LIBYA SUMMIT:Divided Nation Libya - World Leaders Agree to Back Cease-Fire in Libya

International backers of the two main sides of the conflict in Libya agreed to support a cease-fire and uphold an embargo on the arms and financing that are fueling the nearly decadelong conflict.

The agreement, brokered by German Chancellor Angela Merkel, was signed in Berlin by the regional powers involved in the conflict in the presence of commanders for the two main Libyan sides. Leaders from the two sides didn’t meet with each other.

The summit was aimed at ending the fighting in the oil-rich North African country, which plunged into chaos after the U.S. and other Western powers helped oust former leader Moammar Gadhafi in a 2011 uprising. The crisis created a route for illegal migration to Europe, and enabled the terror groups Islamic State and al Qaeda to gain a foothold.

Sunday’s deal must now be approved by the United Nations Security Council. A second summit, due to take place in the coming weeks, would set out details for a permanent cease-fire and restoring statehood in Libya. A set of conclusions signed by the conference participants called on the U.N. Security Council to monitor the cease-fire and deploy sanctions against any party violating the truce.

Leaders and top officials from Turkey, Russia, Egypt and the United Arab Emirates, along with the U.S., Italy, and France attended Sunday’s conference, together with the heads of the two Libyan camps battling for control of the capital. The U.S. was represented by Secretary of State Mike Pompeo.

In a press conference following the summit, Ms. Merkel said that all participants agreed to a cease-fire and to uphold an existing U.N. weapons embargo, while the warring camps pledged to start peace talks.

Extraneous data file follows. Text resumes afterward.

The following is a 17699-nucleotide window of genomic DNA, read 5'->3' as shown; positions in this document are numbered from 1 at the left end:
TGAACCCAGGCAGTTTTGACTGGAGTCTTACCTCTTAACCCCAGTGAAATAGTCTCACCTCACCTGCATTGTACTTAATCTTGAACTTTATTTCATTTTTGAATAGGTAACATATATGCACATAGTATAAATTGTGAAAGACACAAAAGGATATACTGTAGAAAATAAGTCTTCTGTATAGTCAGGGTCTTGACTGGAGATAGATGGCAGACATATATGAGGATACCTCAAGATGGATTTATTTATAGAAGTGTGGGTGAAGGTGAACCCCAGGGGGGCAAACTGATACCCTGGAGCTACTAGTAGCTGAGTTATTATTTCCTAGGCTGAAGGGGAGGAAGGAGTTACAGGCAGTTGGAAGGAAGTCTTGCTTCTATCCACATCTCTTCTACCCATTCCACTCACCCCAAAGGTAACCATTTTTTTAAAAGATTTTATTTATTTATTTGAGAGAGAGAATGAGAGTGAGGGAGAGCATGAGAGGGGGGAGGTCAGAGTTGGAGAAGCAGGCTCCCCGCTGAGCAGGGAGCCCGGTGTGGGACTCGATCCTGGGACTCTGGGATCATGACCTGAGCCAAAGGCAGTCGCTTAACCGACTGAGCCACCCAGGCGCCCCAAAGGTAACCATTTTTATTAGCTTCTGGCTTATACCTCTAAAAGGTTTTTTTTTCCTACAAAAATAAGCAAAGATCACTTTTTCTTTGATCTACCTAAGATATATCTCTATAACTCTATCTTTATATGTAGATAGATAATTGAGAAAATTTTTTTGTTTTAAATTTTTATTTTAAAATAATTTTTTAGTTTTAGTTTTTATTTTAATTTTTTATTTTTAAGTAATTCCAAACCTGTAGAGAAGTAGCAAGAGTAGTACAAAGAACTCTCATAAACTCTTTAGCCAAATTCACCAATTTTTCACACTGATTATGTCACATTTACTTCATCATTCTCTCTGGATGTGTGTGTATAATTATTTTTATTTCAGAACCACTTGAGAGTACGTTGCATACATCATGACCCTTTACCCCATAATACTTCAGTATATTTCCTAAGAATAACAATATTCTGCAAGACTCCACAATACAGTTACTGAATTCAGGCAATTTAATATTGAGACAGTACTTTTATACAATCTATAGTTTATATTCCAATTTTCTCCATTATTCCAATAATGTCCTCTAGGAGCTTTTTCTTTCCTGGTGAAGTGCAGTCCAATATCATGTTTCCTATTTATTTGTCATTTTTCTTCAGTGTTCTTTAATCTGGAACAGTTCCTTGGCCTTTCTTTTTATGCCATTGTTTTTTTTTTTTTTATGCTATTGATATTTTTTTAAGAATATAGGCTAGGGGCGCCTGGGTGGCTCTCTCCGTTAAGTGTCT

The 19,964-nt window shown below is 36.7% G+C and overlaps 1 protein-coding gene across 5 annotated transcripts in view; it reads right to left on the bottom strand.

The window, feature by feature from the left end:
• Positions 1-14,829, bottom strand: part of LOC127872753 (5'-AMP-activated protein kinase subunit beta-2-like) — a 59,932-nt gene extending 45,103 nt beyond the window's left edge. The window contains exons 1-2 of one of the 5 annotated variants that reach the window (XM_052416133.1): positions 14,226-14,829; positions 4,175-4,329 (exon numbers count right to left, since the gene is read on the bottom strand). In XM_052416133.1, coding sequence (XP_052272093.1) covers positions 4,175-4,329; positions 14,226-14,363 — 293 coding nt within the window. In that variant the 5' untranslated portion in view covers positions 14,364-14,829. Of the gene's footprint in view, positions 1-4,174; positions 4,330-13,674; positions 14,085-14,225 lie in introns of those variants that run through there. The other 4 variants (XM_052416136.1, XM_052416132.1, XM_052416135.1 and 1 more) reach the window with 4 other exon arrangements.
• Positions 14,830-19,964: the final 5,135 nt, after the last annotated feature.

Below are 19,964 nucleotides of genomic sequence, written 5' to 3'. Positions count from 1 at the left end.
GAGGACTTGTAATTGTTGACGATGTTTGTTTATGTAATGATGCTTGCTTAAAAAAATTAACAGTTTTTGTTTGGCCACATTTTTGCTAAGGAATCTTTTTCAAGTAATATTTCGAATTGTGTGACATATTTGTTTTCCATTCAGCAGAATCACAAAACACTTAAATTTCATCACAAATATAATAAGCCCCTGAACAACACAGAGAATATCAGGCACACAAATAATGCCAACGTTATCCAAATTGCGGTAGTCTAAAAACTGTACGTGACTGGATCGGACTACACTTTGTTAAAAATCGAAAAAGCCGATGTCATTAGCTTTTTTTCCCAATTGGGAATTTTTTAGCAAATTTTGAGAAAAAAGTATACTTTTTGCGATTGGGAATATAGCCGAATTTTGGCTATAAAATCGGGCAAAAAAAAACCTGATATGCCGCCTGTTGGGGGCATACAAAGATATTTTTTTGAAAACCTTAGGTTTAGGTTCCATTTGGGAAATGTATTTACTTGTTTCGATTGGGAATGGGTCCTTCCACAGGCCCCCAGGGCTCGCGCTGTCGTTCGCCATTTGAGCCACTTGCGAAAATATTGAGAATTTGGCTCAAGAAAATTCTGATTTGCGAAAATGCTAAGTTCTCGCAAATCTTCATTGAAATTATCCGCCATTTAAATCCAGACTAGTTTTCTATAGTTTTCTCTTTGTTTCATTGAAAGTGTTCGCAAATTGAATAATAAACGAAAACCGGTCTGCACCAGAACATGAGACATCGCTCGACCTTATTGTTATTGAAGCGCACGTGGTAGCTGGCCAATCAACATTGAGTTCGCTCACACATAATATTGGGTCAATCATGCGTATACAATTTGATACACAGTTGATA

The summit comes after nearly nine months of constant fighting that has plunged Libya into one of its worst crises since the fall of Gadhafi.

Hostilities escalated last year when Khalifa Haftar, a former commander in the Libyan military who leads a faction based in the country’s east, attacked Tripoli, which is controlled by the U.N.-backed government of Prime Minister Fayez al-Sarraj. Mr. Haftar is backed by Russia, Egypt and Gulf countries, while Turkey recently dispatched troops to support Mr. Sarraj.

More than 2,200 civilians and fighters have been killed since then in the fighting, according to the U.N.

Libya’s two main warring factions began a tentative cease-fire on Jan. 12. But the government has accused Mr. Haftar’s forces of repeatedly violating the truce, including with an airstrike on the town of Abu Grein, south of Misrata, on Saturday, and shelling in the capital that hit an oil storage facility on Sunday.

World Leaders in Libya Peace summit
In an another escalation against the recognized government, the eastern faction led by Mr. Haftar shut down half of Libya’s oil production only a day before the conference was due to begin. That follows a failed effort in Moscow last week to convince both parties to sign a truce agreement.

Ms. Merkel acknowledged that establishing and maintaining a cease-fire could remain a challenge.

“It’s not simple to keep a 100% cease-fire because of the many forces involved. But I hope the conference has given a chance for a lasting cease-fire since all participants agreed to it,” Ms. Merkel said.